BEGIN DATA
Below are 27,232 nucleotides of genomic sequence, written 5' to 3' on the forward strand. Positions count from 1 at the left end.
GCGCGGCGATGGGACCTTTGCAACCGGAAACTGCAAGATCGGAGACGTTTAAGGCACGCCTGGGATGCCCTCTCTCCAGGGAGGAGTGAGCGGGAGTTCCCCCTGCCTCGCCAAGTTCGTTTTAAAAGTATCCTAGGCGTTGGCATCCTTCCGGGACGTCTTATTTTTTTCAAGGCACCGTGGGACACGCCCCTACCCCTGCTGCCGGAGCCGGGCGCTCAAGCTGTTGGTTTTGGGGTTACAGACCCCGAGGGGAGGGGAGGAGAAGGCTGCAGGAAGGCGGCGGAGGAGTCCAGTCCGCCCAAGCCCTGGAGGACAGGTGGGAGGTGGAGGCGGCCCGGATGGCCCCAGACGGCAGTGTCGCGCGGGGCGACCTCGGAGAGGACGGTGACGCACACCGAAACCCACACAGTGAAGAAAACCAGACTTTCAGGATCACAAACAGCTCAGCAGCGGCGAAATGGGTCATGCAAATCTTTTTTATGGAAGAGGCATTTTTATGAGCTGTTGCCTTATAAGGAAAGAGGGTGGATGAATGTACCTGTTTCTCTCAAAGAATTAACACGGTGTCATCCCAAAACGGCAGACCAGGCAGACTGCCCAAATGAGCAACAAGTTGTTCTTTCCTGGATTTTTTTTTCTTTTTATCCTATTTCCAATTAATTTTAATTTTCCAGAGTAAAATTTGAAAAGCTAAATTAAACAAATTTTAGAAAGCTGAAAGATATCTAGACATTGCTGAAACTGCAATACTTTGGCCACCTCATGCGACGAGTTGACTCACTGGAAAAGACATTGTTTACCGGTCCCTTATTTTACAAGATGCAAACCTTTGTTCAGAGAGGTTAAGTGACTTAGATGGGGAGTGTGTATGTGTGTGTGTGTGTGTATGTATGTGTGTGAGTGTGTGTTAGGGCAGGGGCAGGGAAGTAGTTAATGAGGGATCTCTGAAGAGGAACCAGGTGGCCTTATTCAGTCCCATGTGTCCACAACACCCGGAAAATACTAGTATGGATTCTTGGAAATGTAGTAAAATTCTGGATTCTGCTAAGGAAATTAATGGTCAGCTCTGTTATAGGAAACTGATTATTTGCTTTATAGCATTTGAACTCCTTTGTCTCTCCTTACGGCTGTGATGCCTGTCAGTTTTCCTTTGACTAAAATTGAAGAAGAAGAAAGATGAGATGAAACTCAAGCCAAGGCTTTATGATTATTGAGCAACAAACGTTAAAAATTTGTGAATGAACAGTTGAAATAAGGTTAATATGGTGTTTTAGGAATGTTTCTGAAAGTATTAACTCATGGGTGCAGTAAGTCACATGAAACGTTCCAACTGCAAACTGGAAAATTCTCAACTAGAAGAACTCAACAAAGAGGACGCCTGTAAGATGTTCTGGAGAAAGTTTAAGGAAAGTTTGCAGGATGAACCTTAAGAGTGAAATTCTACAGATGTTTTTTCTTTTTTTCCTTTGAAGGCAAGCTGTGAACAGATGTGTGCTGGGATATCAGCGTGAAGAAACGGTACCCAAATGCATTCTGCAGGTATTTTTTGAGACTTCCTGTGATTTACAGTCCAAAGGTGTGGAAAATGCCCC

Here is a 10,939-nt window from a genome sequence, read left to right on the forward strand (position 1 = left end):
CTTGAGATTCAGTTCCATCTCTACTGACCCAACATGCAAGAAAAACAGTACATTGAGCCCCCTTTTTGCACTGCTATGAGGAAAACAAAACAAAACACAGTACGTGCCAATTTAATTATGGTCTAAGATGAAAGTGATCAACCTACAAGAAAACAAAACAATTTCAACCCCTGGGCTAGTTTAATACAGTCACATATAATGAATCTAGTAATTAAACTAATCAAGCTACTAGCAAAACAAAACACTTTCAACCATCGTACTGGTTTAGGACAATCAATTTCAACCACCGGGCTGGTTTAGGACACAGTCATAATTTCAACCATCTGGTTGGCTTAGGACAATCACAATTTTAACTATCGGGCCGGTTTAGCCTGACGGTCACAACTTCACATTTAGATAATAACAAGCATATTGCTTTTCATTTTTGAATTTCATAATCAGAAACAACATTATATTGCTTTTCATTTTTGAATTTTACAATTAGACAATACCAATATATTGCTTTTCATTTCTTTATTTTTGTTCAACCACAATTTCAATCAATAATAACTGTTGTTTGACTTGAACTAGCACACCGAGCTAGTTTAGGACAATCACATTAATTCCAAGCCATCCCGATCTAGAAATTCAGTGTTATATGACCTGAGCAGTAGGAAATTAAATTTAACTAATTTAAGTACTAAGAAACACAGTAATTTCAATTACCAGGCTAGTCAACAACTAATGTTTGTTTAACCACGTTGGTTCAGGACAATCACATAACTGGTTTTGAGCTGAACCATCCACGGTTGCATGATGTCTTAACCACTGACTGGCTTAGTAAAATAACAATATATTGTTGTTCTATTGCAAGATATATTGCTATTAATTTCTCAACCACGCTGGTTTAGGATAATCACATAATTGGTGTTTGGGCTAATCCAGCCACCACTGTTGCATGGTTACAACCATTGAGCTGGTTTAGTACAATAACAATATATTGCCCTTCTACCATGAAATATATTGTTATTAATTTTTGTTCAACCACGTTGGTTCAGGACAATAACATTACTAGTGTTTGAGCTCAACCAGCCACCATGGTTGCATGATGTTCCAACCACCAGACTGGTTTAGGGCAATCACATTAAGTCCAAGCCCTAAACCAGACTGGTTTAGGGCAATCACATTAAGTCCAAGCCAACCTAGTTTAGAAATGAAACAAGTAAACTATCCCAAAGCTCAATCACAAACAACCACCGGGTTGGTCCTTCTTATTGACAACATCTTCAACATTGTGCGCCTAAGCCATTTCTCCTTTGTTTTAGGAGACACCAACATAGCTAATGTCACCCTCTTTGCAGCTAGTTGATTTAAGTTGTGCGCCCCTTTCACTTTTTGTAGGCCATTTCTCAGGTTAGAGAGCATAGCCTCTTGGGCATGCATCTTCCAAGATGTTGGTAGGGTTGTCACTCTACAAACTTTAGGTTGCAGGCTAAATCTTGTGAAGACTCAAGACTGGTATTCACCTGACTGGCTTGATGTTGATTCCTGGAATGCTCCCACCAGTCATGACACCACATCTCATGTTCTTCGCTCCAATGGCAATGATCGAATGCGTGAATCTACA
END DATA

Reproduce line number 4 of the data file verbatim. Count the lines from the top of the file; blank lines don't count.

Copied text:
CTTGAGATTCAGTTCCATCTCTACTGACCCAACATGCAAGAAAAACAGTACATTGAGCCCCCTTTTTGCACTGCTATGAGGAAAACAAAACAAAACACAGTACGTGCCAATTTAATTATGGTCTAAGATGAAAGTGATCAACCTACAAGAAAACAAAACAATTTCAACCCCTGGGCTAGTTTAATACAGTCACATATAATGAATCTAGTAATTAAACTAATCAAGCTACTAGCAAAACAAAACACTTTCAACCATCGTACTGGTTTAGGACAATCAATTTCAACCACCGGGCTGGTTTAGGACACAGTCATAATTTCAACCATCTGGTTGGCTTAGGACAATCACAATTTTAACTATCGGGCCGGTTTAGCCTGACGGTCACAACTTCACATTTAGATAATAACAAGCATATTGCTTTTCATTTTTGAATTTCATAATCAGAAACAACATTATATTGCTTTTCATTTTTGAATTTTACAATTAGACAATACCAATATATTGCTTTTCATTTCTTTATTTTTGTTCAACCACAATTTCAATCAATAATAACTGTTGTTTGACTTGAACTAGCACACCGAGCTAGTTTAGGACAATCACATTAATTCCAAGCCATCCCGATCTAGAAATTCAGTGTTATATGACCTGAGCAGTAGGAAATTAAATTTAACTAATTTAAGTACTAAGAAACACAGTAATTTCAATTACCAGGCTAGTCAACAACTAATGTTTGTTTAACCACGTTGGTTCAGGACAATCACATAACTGGTTTTGAGCTGAACCATCCACGGTTGCATGATGTCTTAACCACTGACTGGCTTAGTAAAATAACAATATATTGTTGTTCTATTGCAAGATATATTGCTATTAATTTCTCAACCACGCTGGTTTAGGATAATCACATAATTGGTGTTTGGGCTAATCCAGCCACCACTGTTGCATGGTTACAACCATTGAGCTGGTTTAGTACAATAACAATATATTGCCCTTCTACCATGAAATATATTGTTATTAATTTTTGTTCAACCACGTTGGTTCAGGACAATAACATTACTAGTGTTTGAGCTCAACCAGCCACCATGGTTGCATGATGTTCCAACCACCAGACTGGTTTAGGGCAATCACATTAAGTCCAAGCCCTAAACCAGACTGGTTTAGGGCAATCACATTAAGTCCAAGCCAACCTAGTTTAGAAATGAAACAAGTAAACTATCCCAAAGCTCAATCACAAACAACCACCGGGTTGGTCCTTCTTATTGACAACATCTTCAACATTGTGCGCCTAAGCCATTTCTCCTTTGTTTTAGGAGACACCAACATAGCTAATGTCACCCTCTTTGCAGCTAGTTGATTTAAGTTGTGCGCCCCTTTCACTTTTTGTAGGCCATTTCTCAGGTTAGAGAGCATAGCCTCTTGGGCATGCATCTTCCAAGATGTTGGTAGGGTTGTCACTCTACAAACTTTAGGTTGCAGGCTAAATCTTGTGAAGACTCAAGACTGGTATTCACCTGACTGGCTTGATGTTGATTCCTGGAATGCTCCCACCAGTCATGACACCACATCTCATGTTCTTCGCTCCAATGGCAATGATCGAATGCGTGAATCTACA